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SEC Climate Disclosure Regulations and Sustainability

SEC Climate Disclosure Rule: Lawsuits, Court Rulings and Legal Updates

March 18, 2024 by Joe Panettieri

The SEC's climate disclosure rule, issued in early March 2024, faces multiple lawsuits and legal challenges, plus a court ruling that will temporarily halt the SEC climate rule.

Here's a timeline tracking the SEC climate disclosure guidance, associated legal cases and court rulings. Check back regularly for updates.

March 18, 2024: A U.S. appeals court has temporarily halted new rules issued by the Securities and Exchange Commission requiring public companies to disclose climate-related risks.

March 14, 2024: The U.S. Chamber of Commerce filed a lawsuit seeking to halt implementation of the SEC rules

March 11, 2024: Oil and gas industry groups filed a lawsuit to stop SEC’s climate reporting regulations. The suit was filed by the Texas Alliance of Energy Producers and the Domestic Energy Producers Alliance.

March 6, 2024: Liberty Energy and Nomad Proppant Services filed a lawsuit challenging the SEC climate rule.

March 6, 2024: The SEC announced a rule to "enhance and standardize climate-related disclosures for investors."

SEC Rules for Climate-related Disclosures: Purpose, Potential Benefits and Critics' Concerns

The Securities and Exchange Commission adopted certain rules to "enhance and standardize climate-related disclosures by public companies and in public offerings."

Proponents say the rules will allow investors and customers to more effectively understand climate-related risks and associated mitigation steps (if any) that businesses are taking. Still, some of those proponents lament that the SEC rules only cover Scope 1 and Scope 2 reporting, and don't demand supply chain (aka Scope 3) reporting.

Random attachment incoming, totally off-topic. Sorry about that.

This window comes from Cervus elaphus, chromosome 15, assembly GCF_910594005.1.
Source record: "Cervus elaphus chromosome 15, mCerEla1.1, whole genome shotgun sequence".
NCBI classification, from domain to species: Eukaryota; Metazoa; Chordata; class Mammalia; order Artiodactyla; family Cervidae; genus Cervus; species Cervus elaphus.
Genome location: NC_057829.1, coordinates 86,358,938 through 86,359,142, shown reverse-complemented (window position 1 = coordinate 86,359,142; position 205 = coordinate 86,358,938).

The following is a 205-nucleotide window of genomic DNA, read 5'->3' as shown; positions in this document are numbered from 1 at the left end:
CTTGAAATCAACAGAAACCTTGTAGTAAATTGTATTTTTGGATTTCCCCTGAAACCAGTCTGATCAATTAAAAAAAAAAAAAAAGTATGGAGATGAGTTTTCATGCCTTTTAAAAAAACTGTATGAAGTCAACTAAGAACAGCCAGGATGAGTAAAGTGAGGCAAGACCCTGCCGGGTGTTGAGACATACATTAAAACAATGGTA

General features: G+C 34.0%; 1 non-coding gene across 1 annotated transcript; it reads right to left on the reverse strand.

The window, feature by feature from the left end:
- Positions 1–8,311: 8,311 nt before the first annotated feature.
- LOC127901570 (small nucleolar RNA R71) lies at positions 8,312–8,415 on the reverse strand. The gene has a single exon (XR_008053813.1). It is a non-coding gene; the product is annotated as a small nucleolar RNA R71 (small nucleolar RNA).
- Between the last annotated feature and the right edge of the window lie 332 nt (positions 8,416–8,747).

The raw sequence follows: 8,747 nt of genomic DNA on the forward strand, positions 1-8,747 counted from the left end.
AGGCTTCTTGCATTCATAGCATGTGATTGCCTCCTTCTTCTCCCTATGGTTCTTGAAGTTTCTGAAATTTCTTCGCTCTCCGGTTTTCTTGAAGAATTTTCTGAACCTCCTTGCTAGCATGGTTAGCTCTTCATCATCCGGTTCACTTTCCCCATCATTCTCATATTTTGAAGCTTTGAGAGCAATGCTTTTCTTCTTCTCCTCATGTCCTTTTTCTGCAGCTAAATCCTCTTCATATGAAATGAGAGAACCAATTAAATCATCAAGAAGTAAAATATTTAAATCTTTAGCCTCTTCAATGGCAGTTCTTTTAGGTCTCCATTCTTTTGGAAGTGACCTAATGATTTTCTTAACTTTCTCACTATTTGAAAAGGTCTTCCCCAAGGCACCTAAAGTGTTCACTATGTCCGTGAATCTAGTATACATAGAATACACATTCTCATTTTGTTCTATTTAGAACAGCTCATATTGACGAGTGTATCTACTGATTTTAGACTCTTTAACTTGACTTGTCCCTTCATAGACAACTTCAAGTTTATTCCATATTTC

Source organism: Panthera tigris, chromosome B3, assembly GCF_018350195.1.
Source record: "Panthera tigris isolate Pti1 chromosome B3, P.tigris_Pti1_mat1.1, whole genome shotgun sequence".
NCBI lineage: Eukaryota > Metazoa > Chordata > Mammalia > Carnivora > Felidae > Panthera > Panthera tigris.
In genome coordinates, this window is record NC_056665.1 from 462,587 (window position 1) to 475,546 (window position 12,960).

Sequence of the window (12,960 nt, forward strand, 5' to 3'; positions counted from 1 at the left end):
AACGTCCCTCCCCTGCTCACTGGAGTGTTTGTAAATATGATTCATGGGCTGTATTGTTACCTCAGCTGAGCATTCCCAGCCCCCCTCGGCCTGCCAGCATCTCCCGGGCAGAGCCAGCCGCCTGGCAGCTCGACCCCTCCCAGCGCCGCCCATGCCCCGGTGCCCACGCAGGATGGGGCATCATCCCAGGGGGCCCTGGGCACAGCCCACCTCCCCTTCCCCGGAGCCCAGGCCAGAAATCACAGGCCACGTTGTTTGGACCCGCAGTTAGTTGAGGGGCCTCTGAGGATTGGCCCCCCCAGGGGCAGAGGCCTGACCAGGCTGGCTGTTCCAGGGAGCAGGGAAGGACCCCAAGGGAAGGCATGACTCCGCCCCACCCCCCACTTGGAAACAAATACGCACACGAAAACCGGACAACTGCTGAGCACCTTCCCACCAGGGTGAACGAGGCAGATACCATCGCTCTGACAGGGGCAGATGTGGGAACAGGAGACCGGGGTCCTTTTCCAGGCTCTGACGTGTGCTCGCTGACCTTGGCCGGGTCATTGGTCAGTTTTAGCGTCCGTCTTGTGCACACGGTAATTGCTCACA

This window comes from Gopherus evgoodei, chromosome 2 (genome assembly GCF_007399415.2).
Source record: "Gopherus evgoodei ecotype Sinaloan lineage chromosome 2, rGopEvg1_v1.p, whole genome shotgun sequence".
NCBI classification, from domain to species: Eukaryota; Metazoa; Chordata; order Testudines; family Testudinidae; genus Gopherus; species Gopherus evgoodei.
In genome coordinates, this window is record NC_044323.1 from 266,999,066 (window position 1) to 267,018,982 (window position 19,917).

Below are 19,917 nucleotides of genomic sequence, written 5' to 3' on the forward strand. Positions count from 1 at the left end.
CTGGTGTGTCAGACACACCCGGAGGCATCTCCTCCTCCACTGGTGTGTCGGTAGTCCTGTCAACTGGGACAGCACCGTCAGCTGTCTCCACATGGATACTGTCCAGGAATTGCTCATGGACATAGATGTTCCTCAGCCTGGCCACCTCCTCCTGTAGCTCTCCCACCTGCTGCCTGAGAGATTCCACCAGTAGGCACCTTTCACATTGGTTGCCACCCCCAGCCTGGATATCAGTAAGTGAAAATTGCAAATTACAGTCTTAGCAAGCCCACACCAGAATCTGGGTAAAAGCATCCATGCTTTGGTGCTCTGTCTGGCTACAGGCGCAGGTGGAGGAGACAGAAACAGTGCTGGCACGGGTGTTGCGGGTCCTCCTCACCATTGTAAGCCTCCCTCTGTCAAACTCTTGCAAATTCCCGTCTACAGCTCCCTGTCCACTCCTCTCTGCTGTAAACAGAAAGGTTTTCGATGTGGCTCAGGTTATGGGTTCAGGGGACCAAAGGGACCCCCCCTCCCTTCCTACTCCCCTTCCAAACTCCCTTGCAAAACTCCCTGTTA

Critics, meanwhile, allege that the SEC rules will trigger more bureaucracy, costs and micromanagement about how companies make key determinations about materiality, The Wall Street Journal reported.

SEC Climate-Related Disclosure Rule: Business Impact

Even if the U.S. court system temporarily or permanently blocks the SEC's climate-related disclosure rule, thousands of businesses nationwide need to improve their climate-related tracking and reporting.

Among the reasons: A European Union regulation known as CSRD (Corporate Sustainability Reporting Directive) will eventually impact thousands of U.S.-based businesses that interact with companies in Europe. Moreover, pending California regulations -- such as SB 253 -- may impact thousands of businesses nationwide that interact with companies based in California.

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